Pelni #2 did not get off to a great start. Of course, the fact that it was scheduled to leave at 3am didn't help. Set to be up at 2am, we were caught off guard when we heard a knock at the door at 1:20:
"Pelni is arriving early, you must go now" the owner of Ikhlas hotel Ende, who had stayed up late to watch the British football, had informed us. Of course, we got dressed and left straight away. What's an extra 30 mins of no sleep anyway? The Pelni was 100% not early. We sat in the waiting room for a good couple of hours before we took to our home made sleeping mat on the floor like everybody else. The ferry rocked up at 9am the next morning. It left somewhere between 9am and 10am; we were too tired to care by this point.
The problem here is that everyone thinks they know about Pelni and everybody wants to help you anyway they can. The truth is, however, not even the officials from Pelni know exactly what is going on. All you can do is arrive around 45 mins before your set departure time and hope for the best (or have a hotel/hostel close to the port so you can eat your breakfast in peace knowing your boat is not yet on the horizon). Also, always check the Pelni timetable online/in the office . We have been falsely sworn to that the Pelni goes on X day at Y time on numerous occasions. Do your own research.
Now, bear in mind, not all Pelnis are sweaty hot boxes. But some are, so prepare for the worst and be pleasantly surprised. A bed sheet/sarong is an essential Pelni carry-on. It puts some material between you and the sheer multitude of buttocks the ancient leather mattresses have seen. It also soaks up your sweatiness and is a quick modesty booster for women. Sheets go from 50,00 rupiah on board. A pillow may also come in handy. Be wary using camping equipment (sleeping bags etc.) as the smoke smell is ripe and may cause a lingering negative impact on your nasal cavities. In fact, don't wear anything you care about smelling like an ash tray.
Snacks. We have had different experiences with food on our Pelnis. On a 20 hour crossing which turned into 48, we were served complimentary breakfast, lunch and dinner throughout. On others, everything had to be bought. There's a variety of (slightly expensive, sub-par quality) food at your fingertips at all times, but some good snacks help to improve any journey. Oreos and an avocado we could scape out with crisps guacamole style worked for us. Fresh stuff is lacking, so maybe stock up on fruit/veg if you're in it for the long-haul.
Patience. As previously mentioned, Pelnis can be trying for any person. Even with experience on trains in many developing countries (e.g. Indian Sleeper Class trains), Pelnis are a different kind of mental. If you are keeping to strict deadlines, Pelni is probably not your ideal mode of transport. If you can handle the frustration, however, it is a great insight into Indonesian life and can spark a lot of adventures.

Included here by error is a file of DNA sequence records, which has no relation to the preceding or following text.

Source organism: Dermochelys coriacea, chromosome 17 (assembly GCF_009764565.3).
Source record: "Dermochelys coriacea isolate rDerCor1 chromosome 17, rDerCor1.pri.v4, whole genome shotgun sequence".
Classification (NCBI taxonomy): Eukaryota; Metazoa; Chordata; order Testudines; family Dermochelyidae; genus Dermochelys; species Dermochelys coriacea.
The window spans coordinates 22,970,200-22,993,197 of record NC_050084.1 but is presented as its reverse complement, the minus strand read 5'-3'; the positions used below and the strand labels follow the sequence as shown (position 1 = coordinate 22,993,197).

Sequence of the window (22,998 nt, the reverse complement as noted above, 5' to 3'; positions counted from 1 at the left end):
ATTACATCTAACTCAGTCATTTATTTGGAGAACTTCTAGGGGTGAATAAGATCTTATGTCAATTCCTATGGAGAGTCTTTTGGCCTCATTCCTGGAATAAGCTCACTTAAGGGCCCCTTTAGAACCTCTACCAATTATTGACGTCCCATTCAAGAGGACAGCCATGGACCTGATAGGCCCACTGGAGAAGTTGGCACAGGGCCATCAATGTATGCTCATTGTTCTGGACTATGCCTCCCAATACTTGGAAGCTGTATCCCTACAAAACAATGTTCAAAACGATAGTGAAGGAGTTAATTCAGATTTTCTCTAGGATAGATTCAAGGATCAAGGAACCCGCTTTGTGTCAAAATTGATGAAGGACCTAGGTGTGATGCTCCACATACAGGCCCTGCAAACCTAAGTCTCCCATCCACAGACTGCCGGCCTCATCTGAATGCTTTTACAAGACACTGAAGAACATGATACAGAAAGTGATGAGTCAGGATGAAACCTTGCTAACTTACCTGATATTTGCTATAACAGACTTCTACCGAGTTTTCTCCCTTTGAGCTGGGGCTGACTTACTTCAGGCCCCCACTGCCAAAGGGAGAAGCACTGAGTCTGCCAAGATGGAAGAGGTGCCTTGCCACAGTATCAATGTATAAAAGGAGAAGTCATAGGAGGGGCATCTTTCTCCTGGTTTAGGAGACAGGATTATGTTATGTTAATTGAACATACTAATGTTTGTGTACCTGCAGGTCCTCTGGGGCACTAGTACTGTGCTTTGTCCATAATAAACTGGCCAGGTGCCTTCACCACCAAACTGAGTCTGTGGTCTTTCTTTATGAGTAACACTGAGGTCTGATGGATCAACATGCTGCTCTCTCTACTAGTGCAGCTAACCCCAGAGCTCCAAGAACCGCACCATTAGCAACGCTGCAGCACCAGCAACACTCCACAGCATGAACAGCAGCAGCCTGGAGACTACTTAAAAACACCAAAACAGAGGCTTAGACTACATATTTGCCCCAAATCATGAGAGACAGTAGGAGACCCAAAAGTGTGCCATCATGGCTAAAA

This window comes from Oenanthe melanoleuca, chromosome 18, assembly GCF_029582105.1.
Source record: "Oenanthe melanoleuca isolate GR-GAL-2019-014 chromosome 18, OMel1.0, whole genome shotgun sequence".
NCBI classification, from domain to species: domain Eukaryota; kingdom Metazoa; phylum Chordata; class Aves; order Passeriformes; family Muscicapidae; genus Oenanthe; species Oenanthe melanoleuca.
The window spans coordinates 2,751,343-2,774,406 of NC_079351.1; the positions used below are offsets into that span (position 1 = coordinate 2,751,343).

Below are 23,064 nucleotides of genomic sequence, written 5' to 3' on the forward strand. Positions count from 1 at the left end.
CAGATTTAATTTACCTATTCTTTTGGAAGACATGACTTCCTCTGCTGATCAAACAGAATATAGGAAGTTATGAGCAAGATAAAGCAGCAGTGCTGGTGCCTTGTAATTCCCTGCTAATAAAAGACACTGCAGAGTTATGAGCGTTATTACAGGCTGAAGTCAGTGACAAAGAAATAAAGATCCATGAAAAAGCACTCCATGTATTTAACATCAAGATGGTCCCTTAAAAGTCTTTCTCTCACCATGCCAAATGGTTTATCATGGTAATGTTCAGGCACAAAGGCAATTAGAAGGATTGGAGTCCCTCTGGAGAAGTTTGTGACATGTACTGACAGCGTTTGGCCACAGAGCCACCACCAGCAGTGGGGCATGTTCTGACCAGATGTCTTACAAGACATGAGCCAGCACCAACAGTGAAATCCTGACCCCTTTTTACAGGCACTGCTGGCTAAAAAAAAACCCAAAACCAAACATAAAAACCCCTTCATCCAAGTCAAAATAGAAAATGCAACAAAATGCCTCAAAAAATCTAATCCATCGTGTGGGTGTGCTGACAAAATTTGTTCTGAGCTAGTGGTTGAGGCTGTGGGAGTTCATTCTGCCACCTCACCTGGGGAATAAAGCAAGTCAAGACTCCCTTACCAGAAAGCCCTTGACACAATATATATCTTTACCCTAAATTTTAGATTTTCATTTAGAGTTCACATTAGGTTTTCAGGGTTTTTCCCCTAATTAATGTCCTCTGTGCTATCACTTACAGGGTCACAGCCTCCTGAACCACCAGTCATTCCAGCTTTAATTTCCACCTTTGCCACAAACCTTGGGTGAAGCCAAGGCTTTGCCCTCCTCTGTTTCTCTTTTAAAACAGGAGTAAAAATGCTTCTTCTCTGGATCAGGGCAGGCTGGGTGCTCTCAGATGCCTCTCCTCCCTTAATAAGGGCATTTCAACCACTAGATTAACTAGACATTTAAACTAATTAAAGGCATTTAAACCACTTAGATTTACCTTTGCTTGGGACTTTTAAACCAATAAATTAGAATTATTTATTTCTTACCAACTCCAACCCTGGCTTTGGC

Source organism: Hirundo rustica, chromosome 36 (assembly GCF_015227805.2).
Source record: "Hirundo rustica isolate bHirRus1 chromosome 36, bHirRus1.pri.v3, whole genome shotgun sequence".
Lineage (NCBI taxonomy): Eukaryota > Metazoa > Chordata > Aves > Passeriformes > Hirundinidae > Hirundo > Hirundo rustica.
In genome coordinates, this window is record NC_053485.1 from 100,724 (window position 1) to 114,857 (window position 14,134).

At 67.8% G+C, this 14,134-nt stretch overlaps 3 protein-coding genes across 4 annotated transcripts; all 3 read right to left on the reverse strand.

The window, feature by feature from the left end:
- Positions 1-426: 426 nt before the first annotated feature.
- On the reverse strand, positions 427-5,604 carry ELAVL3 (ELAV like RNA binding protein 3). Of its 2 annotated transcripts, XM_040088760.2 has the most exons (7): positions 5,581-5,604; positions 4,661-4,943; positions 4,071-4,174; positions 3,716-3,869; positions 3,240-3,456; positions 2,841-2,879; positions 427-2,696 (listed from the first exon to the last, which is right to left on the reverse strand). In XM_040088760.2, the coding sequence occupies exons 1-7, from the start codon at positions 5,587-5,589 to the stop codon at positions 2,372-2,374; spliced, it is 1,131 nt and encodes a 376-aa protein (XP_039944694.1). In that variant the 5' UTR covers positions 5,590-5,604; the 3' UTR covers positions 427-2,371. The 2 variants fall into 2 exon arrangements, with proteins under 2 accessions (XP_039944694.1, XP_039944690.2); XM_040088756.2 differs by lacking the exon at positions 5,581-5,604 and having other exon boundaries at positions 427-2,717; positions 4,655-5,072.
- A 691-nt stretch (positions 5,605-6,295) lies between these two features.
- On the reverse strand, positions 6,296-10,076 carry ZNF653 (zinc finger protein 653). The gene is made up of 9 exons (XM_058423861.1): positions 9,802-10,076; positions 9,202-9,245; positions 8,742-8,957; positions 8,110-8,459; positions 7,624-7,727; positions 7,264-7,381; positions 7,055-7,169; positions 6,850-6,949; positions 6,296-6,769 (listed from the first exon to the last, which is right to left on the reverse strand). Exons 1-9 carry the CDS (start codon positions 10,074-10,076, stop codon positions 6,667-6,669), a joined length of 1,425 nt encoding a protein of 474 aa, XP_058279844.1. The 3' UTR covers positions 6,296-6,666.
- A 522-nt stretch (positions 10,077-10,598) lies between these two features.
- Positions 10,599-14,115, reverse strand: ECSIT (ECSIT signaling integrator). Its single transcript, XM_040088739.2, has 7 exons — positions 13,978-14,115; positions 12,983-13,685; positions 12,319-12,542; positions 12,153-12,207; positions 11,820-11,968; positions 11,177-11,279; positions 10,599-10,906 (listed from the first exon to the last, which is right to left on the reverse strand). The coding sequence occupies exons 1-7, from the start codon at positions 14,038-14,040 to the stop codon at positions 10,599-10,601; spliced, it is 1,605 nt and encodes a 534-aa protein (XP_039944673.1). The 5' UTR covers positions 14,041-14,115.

Some small notes. Why do your shopping in a mall when you can do it on board a Pelni? The vendors may get a bit tiresome at points, but you might be grateful for a rental electric fan, bed sheet, towel, bottle of water, iced mango juice etc. Plus, seeing your neighbours doing the bargaining dance over watches and sunglasses makes for great people watching.
Like with many daytime TV programs, it's all about Location location location. There is a fine art to mat selection. It is important that you take the time to achieve the perfect balance all the factors according to your tastes. Here's a few things we prioritise when embarking on this delicate mission:
Native wildlife. Certain areas of Pelnis are safaris for unsavoury critters. No matter where you go, you'll most likely have a run-in with at least one cockroach or rat, but keeping away from the corners and back walls will lessen your chances.
It's difficult to see the "No Smoking" signs through the tobacco induced haze on some decks. If you are a smoker you might be in for a pleasant journey. For non-smokers it's not so great. Areas with proportionally more women and children are a good bet for avoiding the worst of it. Stay clear of large groups of single men (the kind of groups you would naturally avoid as a solo female traveller); they will be chaining dawn til dusk.